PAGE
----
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Hidden order

Being on the Cobden Centre email list is a constant source of interesting news items and opinions, in addition to all the stuff that is none of your business and not really any of mine.

Today, for instance, someone provided a link to this blog posting, which is entitled “CRASH 2: Why has the Treasury revoked debt-trading sections of a 1939 Act – without telling Parliament?” and is subtitled “How a hidden order could be used to bankrupt the UK”. Quote:

A few diligent MPs (David Davis is one, Frank Field another) often scan the SI lists looking for things like the reintroduction of chimney sweeps, incarceration of Tom Watson, invasion of the Planet Mars and so forth. Most of the other 618 (or so … I can’t remember these days) never bother. Everybody seems to have missed – or is happy to keep quiet about – a brand new one. A week ago today, the Coalition Government told us all very quietly indeed that it was going to revoke some parts of an ageing schedule from The Trading with the Enemy Act of September 5th 1939. The latter was passed two days after the Germans last went visiting their neighbours.

The gist of this particular quiet little alteration being that it just got easier for Britain to bale out the banks of various other countries which are now part of the EU. It’s all to do with “negotiable instruments”.

In response, someone else on the Cobden Centre list sent the text of a Reuters story, which I found in a linkable form here. Quote:

BRUSSELS/LONDON: European Union countries could be obliged to bail out one another’s struggling banks, according to a draft EU law that marks a big step towards greater EU financial integration likely to upset some members, particularly Germany.

And not only Germany, it would seem.

As to whether the story behind link number one really is link number two, I don’t know. But I have long believed that the European Union, when it finally collapses, will do so all at once. All the power and all the money that these fanatics have under their control will all be used up, all of it, to sustain the illusion that they are all now so determined to sustain. And then all the power and all the money will be gone, and everything will very suddenly disintegrate. At which point it will emerge that everyone was only obeying orders.

9 comments to Hidden order

  • Andrew Duffin

    “and everything will very suddenly disintegrate”

    Please, oh please.

  • Be careful what you wish for. A lot of people with no jobs and no welfare payments, and nothing left to be stolen from them, all angry with the universe for shafting them. The EU will be over, but the grief will only have begun.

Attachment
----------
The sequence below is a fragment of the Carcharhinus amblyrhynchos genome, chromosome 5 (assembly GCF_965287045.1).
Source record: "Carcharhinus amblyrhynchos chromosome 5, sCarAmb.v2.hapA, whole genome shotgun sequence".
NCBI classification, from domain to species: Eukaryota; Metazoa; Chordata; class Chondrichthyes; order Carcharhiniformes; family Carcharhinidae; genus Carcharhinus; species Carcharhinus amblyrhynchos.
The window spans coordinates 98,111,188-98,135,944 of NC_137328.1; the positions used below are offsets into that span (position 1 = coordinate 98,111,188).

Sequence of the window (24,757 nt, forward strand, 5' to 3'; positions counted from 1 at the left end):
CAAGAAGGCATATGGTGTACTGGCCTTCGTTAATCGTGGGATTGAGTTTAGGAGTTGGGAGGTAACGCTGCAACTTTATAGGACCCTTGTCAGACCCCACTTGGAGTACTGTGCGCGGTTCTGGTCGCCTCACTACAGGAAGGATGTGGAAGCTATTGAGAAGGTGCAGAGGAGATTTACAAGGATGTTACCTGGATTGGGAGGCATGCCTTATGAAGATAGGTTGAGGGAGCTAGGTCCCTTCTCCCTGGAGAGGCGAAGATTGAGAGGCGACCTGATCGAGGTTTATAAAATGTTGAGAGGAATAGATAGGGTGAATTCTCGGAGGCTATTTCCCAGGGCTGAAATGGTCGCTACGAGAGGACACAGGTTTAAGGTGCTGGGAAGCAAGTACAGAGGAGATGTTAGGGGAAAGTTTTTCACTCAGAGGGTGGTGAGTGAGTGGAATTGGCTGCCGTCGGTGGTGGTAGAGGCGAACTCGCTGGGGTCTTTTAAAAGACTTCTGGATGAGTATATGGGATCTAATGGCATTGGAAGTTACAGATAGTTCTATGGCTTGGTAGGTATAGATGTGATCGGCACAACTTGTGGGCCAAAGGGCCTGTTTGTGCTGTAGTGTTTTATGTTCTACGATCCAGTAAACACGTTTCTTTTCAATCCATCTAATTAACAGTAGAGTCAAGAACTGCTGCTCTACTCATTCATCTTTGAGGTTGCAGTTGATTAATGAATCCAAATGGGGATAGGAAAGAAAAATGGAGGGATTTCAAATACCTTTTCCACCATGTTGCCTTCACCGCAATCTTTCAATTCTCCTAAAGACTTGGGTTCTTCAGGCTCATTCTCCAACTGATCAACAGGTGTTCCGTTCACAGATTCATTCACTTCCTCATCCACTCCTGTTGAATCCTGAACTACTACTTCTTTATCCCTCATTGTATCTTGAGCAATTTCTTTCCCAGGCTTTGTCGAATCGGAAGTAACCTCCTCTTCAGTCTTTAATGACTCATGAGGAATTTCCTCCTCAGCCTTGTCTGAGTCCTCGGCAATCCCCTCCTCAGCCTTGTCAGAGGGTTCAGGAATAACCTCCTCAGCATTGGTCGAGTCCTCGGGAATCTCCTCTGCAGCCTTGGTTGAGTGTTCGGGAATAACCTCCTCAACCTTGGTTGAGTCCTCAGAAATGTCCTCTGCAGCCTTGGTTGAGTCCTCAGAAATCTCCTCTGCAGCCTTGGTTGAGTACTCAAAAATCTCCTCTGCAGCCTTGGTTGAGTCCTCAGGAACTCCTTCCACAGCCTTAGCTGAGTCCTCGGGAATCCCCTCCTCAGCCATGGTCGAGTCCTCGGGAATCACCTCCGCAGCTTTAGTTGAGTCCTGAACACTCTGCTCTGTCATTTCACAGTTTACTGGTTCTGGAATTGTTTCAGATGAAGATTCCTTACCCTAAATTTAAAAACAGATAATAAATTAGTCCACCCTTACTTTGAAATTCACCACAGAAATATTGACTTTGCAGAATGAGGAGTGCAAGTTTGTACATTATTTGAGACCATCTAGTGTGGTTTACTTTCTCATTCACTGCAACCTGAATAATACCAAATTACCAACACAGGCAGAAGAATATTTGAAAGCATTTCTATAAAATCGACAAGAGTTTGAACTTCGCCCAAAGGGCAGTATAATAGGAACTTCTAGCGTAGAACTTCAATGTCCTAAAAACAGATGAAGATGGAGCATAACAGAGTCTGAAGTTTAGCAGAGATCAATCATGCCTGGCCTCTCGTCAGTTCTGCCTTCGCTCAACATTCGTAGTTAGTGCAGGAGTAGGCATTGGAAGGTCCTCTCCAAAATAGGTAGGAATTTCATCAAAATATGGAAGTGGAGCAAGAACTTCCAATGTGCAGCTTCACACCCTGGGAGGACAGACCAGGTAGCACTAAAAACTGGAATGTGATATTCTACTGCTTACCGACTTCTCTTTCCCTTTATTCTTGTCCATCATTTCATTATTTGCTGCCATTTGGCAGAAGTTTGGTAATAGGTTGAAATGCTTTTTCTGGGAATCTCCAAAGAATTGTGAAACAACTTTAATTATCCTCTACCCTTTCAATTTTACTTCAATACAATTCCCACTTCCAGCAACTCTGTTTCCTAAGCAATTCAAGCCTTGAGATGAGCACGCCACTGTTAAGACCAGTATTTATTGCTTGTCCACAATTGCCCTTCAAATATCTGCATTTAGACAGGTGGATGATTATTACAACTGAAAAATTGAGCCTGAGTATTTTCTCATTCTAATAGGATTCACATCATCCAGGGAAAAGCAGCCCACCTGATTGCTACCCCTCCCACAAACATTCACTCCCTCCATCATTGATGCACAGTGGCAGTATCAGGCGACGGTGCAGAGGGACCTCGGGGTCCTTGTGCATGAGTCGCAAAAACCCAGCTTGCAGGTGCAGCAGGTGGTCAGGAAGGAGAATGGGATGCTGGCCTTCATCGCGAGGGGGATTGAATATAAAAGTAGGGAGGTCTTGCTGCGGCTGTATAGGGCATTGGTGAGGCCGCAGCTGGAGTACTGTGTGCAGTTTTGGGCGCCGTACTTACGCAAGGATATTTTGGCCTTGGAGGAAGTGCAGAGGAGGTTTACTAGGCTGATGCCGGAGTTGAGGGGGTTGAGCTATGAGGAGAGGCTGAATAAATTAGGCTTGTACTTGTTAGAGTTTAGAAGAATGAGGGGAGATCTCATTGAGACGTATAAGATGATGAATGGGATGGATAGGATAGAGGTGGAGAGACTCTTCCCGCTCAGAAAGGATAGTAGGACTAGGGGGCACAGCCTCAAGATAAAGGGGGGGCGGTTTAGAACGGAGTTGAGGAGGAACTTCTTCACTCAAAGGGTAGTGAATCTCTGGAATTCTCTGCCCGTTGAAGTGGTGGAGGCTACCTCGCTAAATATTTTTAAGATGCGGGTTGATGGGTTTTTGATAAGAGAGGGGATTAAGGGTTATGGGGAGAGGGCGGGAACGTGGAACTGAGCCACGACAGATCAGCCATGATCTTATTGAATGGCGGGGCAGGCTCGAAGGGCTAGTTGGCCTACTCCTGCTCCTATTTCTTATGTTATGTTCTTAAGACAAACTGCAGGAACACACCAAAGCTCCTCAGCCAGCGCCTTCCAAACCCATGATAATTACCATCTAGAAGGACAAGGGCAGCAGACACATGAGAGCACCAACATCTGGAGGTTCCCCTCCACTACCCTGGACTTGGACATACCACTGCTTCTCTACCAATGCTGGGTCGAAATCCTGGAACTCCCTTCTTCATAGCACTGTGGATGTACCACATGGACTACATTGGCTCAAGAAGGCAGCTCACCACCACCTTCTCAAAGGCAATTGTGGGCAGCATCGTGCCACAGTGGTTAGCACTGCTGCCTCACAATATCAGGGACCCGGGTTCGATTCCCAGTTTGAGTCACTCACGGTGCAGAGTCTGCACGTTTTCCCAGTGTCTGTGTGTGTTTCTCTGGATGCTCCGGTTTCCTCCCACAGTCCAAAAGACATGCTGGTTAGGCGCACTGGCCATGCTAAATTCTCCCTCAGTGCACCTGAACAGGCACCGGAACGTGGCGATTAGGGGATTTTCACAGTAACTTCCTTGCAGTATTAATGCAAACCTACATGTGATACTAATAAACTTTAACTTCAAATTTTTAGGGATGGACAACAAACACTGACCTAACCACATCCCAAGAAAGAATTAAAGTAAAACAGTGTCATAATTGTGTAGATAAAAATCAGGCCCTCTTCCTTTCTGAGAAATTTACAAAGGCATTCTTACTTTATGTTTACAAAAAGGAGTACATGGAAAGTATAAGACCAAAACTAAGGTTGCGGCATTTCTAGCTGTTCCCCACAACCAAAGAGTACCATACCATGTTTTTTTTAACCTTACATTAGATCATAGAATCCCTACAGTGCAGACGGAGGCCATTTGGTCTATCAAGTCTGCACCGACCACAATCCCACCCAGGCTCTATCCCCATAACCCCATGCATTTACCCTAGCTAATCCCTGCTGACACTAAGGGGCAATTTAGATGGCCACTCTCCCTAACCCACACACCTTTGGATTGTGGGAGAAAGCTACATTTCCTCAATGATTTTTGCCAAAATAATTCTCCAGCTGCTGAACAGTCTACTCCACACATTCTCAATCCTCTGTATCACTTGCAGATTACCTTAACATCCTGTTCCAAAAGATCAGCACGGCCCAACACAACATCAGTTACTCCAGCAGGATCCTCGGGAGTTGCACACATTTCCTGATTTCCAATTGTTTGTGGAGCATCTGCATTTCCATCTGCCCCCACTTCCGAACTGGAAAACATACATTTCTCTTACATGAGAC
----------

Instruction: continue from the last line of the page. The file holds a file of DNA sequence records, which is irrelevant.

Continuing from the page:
From what I hear, the big cities of Spain are about to give us a little taste of all this.

  • Paul Marks

    Sadly one does not need to scan the Statutory Instruments of the “liberal” elite concerning endless bailouts (and so on) their intentions are printed in the vile Economist magazine every week. Talk of free markets (and freedom generally) before “regretfully concluding” that yet more statism (yet more bailouts, yet more “quantative easing”, yet more regulations and centralization of powers in the European Union and other international entities) is required.

    Of course a Conservative (let alone a libertarian) would reject the desires of the “liberal” elite – but Mr Cameron is clearly not a Conservative. He cares nothing for national independence or for individual freedom – after all Mr Cameron believes that Cass Sustein’s “Nudge” is not a warning of the totalitarian mind manipualtion desires of the elite – no, it is guide to be followed.

  • Paul Marks

    Yes Brian – this (demented) system will collapse, but the collapse will be terrible.

    Many times the elite have faced a choice – let their dream of power go, or prolong it (at the expense of making the final collapse worse).

    And each time they have chosen to cling on to power – even though they only way to do that was to “double down” on their bailouts and general statism, which would lead to the final collapse being vastly worse than it otherwise would have been.

    I have watched them on television, and (even more clearly) read them making this choice (again and again) in the pages of their house journal the Economist magazine (which is why I bang on about it).

    Each time they have chosen to cling on to power (to their positions in the political, financial and cultural worlds) at the expense of making the final collapse worse and worse.

    Curse them.

    Curse them to the lowest level of Hell.

    And may they burn there for all eternity.